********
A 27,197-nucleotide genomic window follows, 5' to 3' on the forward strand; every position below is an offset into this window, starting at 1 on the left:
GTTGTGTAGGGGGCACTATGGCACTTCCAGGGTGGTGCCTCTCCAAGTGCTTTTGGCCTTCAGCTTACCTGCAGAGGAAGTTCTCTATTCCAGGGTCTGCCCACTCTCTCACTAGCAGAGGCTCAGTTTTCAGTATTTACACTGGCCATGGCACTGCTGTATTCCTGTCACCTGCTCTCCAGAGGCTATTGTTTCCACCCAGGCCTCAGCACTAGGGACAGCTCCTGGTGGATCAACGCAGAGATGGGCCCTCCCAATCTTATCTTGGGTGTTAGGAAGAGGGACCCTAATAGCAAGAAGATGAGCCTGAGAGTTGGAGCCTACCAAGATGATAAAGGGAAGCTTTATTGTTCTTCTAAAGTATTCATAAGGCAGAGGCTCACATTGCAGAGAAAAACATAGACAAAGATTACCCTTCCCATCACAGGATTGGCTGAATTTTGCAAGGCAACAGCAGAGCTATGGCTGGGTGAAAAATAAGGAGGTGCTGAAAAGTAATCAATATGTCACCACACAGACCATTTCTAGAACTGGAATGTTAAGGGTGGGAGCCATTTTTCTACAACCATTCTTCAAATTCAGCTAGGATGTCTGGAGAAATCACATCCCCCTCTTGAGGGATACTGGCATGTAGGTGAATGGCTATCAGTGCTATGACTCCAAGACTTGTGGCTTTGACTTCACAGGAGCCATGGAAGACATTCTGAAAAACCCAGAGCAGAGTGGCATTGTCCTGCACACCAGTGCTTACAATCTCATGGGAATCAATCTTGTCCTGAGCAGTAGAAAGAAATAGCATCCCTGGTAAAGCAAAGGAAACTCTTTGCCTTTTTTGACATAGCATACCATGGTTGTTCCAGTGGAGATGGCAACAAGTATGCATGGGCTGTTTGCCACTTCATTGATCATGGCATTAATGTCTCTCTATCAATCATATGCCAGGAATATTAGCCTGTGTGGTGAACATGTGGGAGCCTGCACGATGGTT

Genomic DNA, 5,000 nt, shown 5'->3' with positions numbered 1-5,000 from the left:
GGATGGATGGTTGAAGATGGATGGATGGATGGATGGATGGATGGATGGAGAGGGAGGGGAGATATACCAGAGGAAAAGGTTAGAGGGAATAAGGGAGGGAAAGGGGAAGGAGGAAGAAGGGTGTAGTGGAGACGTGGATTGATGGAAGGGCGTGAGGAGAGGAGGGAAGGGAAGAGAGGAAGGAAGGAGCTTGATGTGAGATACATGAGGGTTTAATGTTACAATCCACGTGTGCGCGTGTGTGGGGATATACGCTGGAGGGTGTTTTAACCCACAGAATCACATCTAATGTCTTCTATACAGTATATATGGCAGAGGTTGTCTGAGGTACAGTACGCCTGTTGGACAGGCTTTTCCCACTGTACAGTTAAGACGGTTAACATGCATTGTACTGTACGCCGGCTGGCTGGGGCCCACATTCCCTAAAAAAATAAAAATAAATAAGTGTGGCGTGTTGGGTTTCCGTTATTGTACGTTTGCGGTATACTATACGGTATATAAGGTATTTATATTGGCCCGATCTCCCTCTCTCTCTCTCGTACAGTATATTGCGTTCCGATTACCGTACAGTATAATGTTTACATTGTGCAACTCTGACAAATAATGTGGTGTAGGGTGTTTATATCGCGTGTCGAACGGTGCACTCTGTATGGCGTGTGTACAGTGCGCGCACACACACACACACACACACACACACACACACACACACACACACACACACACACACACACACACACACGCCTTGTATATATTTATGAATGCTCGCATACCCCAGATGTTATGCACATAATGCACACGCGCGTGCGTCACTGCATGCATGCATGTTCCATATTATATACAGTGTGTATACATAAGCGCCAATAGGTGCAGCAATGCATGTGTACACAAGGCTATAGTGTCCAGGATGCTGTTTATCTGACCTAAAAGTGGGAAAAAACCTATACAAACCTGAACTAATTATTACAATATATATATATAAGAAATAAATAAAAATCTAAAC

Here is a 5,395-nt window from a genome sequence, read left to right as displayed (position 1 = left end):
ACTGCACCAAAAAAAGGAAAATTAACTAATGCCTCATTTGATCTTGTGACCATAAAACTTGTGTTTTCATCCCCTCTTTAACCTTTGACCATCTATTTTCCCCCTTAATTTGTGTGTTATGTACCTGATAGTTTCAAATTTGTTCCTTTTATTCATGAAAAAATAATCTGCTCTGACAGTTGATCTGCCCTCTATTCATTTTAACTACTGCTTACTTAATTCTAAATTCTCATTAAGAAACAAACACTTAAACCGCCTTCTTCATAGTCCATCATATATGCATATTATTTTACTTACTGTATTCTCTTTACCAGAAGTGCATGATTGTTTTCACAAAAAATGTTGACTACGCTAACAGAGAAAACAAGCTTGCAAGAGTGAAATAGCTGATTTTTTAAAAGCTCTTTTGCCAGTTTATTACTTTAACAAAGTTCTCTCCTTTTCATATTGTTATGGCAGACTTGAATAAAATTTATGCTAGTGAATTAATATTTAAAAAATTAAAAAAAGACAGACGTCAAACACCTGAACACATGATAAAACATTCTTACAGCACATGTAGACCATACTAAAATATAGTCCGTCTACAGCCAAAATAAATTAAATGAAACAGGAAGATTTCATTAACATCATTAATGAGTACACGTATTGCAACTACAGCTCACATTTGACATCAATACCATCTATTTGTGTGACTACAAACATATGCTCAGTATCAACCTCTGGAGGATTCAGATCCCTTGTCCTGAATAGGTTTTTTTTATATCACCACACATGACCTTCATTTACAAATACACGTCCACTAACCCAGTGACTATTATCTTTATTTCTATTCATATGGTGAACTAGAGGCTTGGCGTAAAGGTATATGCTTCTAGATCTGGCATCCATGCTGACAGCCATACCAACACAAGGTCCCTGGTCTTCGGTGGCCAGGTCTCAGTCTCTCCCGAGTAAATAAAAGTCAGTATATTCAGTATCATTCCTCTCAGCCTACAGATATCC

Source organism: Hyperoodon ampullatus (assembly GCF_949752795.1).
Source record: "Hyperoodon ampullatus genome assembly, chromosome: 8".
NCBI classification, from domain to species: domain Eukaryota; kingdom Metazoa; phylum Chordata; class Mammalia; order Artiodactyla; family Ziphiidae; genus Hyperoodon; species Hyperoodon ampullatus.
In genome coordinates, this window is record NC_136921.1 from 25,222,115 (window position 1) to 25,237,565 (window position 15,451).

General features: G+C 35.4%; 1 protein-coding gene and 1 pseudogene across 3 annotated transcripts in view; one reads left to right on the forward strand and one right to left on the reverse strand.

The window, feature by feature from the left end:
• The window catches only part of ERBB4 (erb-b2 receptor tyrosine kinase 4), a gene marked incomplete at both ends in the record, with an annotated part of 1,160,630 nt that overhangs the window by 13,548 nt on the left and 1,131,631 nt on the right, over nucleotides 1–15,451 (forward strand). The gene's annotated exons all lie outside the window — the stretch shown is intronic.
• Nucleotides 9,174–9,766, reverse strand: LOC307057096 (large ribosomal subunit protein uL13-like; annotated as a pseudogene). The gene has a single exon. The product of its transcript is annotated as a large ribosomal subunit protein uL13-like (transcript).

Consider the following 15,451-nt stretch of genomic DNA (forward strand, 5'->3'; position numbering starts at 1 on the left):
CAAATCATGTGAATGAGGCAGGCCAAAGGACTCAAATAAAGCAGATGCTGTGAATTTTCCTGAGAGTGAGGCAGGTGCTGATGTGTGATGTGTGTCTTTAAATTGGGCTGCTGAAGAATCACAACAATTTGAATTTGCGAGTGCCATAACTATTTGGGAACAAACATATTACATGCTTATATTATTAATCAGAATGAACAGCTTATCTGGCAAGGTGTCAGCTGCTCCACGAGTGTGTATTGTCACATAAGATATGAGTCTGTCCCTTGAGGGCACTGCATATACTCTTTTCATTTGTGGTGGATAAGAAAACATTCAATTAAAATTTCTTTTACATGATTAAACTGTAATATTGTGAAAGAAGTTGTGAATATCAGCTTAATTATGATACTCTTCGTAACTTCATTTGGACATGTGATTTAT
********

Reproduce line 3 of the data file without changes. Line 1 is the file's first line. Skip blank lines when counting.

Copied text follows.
Genomic DNA, 5,000 nt, shown 5'->3' with positions numbered 1-5,000 from the left: